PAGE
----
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5 Fighting "Other"

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pp. 79-86

I was not yet five years old on that first day of kindergarten, yet I remember those words vividly. It was the first time I was forced to be aware that I was different—that because of the slant of my eyes and the color of my skin, I was “other” and could be dismissed as “nothing.” ...

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6 Small Small Redemption

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pp. 87-96

“Small smalls” is what I called them. Small small pikins to be exact. It’s the Pidgin English phrase in Cameroon for “little children.” Those days I had three of them: Emma and Niete in each arm and Gwendolyn on my back, all shy of one year. ...

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7 Compassion without Borders

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pp. 97-101

During the summer of 2009, I met a solemn, beautiful, middle-aged mother with deep brown eyes in Washington State. When she was only an infant, she was taken from her own mother in Africa and forced into a life of confinement and repeated harm. ...

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8 Theology and Animals

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pp. 102-109

Imagine what would happen if the world’s religions began to condemn the morality of our beyond-words-horrendous cruelty to nonhuman animals. Imagine what it might be like if theologians wrote about or discussed our unspeakable cruelty to other animals. Both the human and nonhuman animal would benefit greatly. ...

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9 Freeing Feathered Spirits

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pp. 110-116

Ever since I was a young child, I have had an affinity for painting, drawing, and nonhuman animals. Now, as a professional artist and animal activist, nonhuman animals are still the primary subjects of my paintings. But there is more to my work than love for all animals: ...

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10 The Art of Truth-telling: Theater as Compassionate Action and Social Change

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pp. 117-126

I am humbled by the extensive work of women who labor and serve in the trenches—those who run sanctuaries and shelters, provide foster homes, and risk injury, imprisonment, and even death on a daily basis. By comparison, as a writer, I feel my usefulness in the fight to awaken compassion is elusive. ...

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11 From Hunting Grounds to Chicken Rights: My Story in an Eggshell

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pp. 127-140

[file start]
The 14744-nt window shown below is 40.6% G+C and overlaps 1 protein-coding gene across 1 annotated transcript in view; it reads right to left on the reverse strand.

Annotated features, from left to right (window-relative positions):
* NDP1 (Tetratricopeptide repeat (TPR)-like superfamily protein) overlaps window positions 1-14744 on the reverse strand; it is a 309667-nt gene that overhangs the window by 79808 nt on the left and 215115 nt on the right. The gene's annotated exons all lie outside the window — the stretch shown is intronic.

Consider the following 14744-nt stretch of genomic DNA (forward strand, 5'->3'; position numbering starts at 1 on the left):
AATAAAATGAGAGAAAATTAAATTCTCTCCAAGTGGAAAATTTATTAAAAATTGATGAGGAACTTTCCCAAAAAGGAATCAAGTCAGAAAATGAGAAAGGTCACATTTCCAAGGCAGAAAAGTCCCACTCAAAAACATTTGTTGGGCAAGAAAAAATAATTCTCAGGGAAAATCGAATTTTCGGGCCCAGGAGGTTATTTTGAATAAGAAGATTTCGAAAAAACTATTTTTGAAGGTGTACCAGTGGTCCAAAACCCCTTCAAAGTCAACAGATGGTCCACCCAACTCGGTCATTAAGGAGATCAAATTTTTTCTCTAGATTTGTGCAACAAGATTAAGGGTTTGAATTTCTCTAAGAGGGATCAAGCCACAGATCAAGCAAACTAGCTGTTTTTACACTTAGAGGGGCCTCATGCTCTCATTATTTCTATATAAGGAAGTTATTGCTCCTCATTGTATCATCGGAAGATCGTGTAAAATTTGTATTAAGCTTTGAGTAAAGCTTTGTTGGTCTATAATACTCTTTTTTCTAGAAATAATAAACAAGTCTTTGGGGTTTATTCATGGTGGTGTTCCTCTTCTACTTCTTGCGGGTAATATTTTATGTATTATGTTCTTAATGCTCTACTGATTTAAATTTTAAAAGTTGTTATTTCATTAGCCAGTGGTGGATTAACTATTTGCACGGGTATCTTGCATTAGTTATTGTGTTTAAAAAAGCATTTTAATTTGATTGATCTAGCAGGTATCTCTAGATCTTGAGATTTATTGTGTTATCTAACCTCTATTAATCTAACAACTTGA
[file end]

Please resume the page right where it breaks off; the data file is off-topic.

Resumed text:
Before I was an “academic,” several things happened that bear on my life as an animal rights activist and founder of an organization fighting for the rights of chickens and turkeys. I grew up in Altoona, Pennsylvania, a railroad town, and I attended two Pennsylvania colleges: ...

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12 Isn't Justice Supposed to be Blind?: Practicing Animal Law

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pp. 141-151

I am an animal law attorney because there is great need for me to do this work. I often tell people that I am an animal rights attorney not necessarily because I love nonhuman animals, but because I believe that all living beings should be free of pain and torture. Yet nonhuman animals in our country are often not protected from pain or torture. ...

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13 An Appetite for Justice

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pp. 152-160

It was a hot day in North Carolina and the sheds were all locked, except for one, which contained a dead, bloated pig and a smaller pig. As I walked in, I saw what I had been smelling. On each side of me, there were rows upon rows of pigs in pens. Hundreds of them. ...

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14 A Magical Talisman

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pp. 161-172

Twenty years ago, my life changed when I happened onto a Last Chance for Animals TV commercial on vivisection. I looked up the word “vivisection” in the dictionary, phoned the number on the screen, and the next day I was off to my first protest, called “World Week,” in front of Cedar Sinai in Los Angeles. ...

Appendix: Factory Farming and Females

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pp. 173-186

Index

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pp. 187-190

About the Author, Publication Information

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E-ISBN-13: 9780252093210
Print-ISBN-13: 9780252036170

Page Count: 208
Publication Year: 2011